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Demonstrators brave bitter cold in Denver for second day of protesting following death of Tyre Nichols

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Posted at 5:44 PM, Jan 29, 2023
and last updated 2023-01-29 20:53:04-05

DENVER — Bitter cold temperatures did not stop demonstrators from showing up to the Colorado State Capitol Saturday afternoon for day two of protesting the police killing of Tyre Nichols.

The protest comes two days after the Memphis Police Department released graphic body camera footage showing the brutal police beating of Nichols.

The gut-wrenching video has been seen across the country. It is reviving calls for police reform at the Colorado State Capitol and all around the country.

A group of demonstrators did not let the freezing temperatures stop them from getting their message across in Denver over the weekend.

Denver7 spoke with Jonce Palmer, who is the chair of the Denver-Aurora Community Action Committee and helped organize the protest.

"We want to see all five of the officers who killed Tyree Nichols convicted of criminal charges. We want to see a permanent end to the Scorpion Program in Memphis. They've already been temporarily disbanded. We need to make sure that that program is completely over," Palmer said.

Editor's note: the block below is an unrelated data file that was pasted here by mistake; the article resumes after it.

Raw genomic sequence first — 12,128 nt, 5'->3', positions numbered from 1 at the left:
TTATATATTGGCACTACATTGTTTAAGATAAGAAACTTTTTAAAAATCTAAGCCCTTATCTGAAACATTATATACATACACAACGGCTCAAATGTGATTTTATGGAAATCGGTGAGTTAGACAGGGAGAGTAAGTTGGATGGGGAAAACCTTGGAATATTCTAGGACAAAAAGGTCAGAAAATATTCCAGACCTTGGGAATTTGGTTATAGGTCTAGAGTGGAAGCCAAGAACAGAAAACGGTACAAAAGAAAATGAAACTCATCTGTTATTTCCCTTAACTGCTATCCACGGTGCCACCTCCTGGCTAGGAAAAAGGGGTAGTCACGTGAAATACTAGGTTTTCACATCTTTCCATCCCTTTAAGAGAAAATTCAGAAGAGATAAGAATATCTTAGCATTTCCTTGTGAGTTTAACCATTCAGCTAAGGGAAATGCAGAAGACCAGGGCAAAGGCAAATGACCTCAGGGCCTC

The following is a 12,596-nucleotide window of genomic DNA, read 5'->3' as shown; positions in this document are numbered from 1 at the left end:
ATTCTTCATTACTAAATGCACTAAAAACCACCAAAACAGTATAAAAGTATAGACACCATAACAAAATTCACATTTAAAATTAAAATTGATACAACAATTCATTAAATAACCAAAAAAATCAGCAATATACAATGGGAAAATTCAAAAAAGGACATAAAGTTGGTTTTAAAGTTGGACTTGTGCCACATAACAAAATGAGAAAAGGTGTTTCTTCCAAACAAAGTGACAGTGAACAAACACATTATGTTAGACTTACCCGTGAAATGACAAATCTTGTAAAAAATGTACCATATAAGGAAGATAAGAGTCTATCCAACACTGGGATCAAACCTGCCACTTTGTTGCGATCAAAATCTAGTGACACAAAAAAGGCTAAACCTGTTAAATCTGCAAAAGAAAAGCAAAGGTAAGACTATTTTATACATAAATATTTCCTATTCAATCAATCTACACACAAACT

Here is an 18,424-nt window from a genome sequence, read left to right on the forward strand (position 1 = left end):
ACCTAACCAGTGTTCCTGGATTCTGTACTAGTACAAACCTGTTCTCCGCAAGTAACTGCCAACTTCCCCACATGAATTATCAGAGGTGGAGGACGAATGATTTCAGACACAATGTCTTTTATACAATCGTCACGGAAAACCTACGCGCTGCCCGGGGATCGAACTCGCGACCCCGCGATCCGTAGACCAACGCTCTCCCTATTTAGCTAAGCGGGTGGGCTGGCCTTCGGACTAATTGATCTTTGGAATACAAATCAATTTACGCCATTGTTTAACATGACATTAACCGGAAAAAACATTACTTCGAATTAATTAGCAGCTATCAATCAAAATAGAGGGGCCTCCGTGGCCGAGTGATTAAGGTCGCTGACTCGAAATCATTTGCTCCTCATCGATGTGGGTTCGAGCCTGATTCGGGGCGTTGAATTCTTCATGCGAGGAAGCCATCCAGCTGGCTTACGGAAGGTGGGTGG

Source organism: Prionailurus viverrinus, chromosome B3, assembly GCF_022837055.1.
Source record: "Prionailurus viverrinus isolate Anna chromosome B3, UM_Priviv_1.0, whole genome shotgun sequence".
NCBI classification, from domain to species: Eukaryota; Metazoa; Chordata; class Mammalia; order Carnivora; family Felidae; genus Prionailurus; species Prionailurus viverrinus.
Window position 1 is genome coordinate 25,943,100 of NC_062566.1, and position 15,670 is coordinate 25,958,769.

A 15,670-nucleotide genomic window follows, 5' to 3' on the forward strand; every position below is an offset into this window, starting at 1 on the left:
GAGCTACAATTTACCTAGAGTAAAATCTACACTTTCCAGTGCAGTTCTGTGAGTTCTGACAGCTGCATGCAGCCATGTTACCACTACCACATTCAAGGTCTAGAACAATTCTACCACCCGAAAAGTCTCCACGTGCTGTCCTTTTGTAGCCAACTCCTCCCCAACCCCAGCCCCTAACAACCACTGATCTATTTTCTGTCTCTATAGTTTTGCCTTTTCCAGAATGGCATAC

Demonstrators brave bitter cold in Denver for second day of protesting following death of Tyre Nichols

The five former Memphis police officers have been charged with second-degree murder and other crimes in the arrest and death of Nichols.

The Shelby County Sheriff's Office online records show that Tadarrius Bean, Demetrius Haley, Desmond Mills, Jr., Emmitt Martin III and Justin Smith were in custody.

"It's important for us to come out here today, not only because of what's happening in Memphis because of what's happening around the country," Palmer said.

"This is a systemic issue of racist political repression against Black and brown indigenous people in our community. And it's not going to stop until we have a serious reckoning with policing in this country," Palmer said.

U.S. President Joe Biden said he told Nichols’ mother he would be “making a case” to Congress to pass the Floyd Act “to get this under control.”

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